With DLA now being replaced by Personal Independence Payment (PIP), the same arrangements remain in place. Well, the same except that the requirements to qualify for the highest rate mobility payment have been changed. It is now more difficult to obtain the highest level.

According to the government’s own figures, this will lead to some than 428,000 people having to return their Motability cars as they are reassessed for PIP and not given the top rate of mobility component.

The key change to the eligibility to that mobility payment is that while the DLA assessment said that anyone who was unable to walk 50 metres was entitled to the highest rate, under PIP that distance is now reduced to just 20 metres.

Disability Rights UK (DRUK) and the Disability Benefits Consortium (DBC), among other organisations, have criticised the new 20 metre restriction as being arbitrary and unfair, saying the 50 metre assessment was a well-established and research-based measure of significant mobility impairment.

Confusion still reigns on this contentious point, however.

Despite contrary experiences of many DLA recipients when they have been reassessed for PIP, Baroness Altmann, minister of state for the department for work and pensions, speaking in the House of Lords on May 4, said: “I would like to clarify what appears to be a widespread misconception regarding the differences between the mobility assessment in PIP and the mobility assessment in DLA.

“Many noble Lords have spoken of a ‘20-metre rule’, but there is no such rule. Some people believe that we have changed the assessment of a distance a claimant is able to walk from 50 metres to 20 metres. This is not the case. The higher rate of DLA was always intended to be for claimants who were unable, or virtually unable, to walk. This is still the case in PIP, but we have gone further.

“Under PIP, if a claimant cannot walk up to 20 metres safely, reliably, repeatedly and in a timely manner, they are guaranteed to receive the enhanced rate of the mobility component. If a claimant cannot walk up to 50 metres safely, reliably, repeatedly and in a timely manner, then they are guaranteed to receive the enhanced rate of the mobility component.”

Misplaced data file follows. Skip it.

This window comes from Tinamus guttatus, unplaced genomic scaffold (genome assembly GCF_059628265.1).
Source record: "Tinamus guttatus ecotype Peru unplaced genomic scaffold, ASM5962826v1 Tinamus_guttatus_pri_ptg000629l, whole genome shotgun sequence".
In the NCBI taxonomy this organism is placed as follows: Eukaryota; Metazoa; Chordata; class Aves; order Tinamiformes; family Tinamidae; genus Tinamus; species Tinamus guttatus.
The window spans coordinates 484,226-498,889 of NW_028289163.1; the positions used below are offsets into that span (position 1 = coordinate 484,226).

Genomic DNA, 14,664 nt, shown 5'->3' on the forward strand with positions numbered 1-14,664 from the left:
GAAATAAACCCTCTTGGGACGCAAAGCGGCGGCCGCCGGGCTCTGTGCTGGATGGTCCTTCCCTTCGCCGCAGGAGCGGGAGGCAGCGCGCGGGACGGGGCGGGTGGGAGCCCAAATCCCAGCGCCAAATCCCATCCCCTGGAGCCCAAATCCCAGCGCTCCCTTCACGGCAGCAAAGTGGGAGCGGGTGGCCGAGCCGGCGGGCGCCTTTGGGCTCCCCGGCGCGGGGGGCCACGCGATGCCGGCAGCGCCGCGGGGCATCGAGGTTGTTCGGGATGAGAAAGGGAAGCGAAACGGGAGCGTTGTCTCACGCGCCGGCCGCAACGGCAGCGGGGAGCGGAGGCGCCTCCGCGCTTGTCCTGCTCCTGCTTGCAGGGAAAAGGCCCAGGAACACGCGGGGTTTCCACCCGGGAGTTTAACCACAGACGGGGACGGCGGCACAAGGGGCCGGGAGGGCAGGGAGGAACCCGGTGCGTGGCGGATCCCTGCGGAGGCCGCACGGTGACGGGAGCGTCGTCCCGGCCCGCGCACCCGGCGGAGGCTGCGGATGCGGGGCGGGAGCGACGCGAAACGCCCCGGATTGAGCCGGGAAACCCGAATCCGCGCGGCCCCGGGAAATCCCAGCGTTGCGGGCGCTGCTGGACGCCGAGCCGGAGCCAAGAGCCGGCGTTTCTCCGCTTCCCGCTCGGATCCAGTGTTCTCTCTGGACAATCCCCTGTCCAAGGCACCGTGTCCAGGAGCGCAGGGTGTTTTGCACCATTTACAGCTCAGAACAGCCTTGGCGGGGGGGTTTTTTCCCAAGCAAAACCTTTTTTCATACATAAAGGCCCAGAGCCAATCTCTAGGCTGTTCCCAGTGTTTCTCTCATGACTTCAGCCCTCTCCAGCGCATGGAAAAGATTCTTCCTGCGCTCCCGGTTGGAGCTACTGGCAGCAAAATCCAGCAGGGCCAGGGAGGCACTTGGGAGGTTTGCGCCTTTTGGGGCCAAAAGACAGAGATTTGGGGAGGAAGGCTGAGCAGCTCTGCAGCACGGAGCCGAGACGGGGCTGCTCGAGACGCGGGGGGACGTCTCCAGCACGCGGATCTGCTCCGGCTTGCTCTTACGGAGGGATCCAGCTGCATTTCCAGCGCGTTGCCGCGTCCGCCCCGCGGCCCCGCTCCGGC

As a result of that debate, officials from the DWP are to meet with representatives of both DRUK and DBC, It will be interesting to see the results of those discussions.





Suitable for those with disabilities? Maybe not

Shared facilities are not the answer.

Shared facilities are not the answer.

Restrooms or toilets provided for people with disabilities often fail to live up to the promises they appear to make. Probably, this is more to do with lack of planning and foresight but also may be influenced by available space. Too often, though, it might be due to finances.

It is bad enough for those who can manage to walk with some assistance but for wheelchair users the situation is more difficult and an extended wait may even be disastrous. I know that from personal experience as MS makes using a wheelchair a necessity and has given me a bladder problem.

There are a number of issues that, for me, make a facility supposedly put there for us, really unsuitable for a person with a disability who is using a wheelchair. And here, for the moment, I am talking about someone who can transfer himself or herself from the chair to the seat itself.

These issues are:

  • Where there is a need to share the same room with baby changing facilities;

I cannot remember how many times I have had to wait while mum or dad copes with two or three children, often without a baby at all;

  • Where a room for disabled people is located within a single-gender washroom;

Oh great, I am being pushed in a manual wheelchair by my wife. I cannot manouevre the chair myself and my wife cannot enter the ‘Gents’ to enable me to reach the facilities I need. Ridiculous design. The only answer? Ask a passing man to help me.

  • Where a room is not large enough to cope with a wheelchair;

Somehow, I get inside, just, and manage to fasten the door – but there is so little room that it is difficult to transfer from the wheelchair and back again.

  • Where the emergency pull cord has been tied up or shortened to be out of reach of children.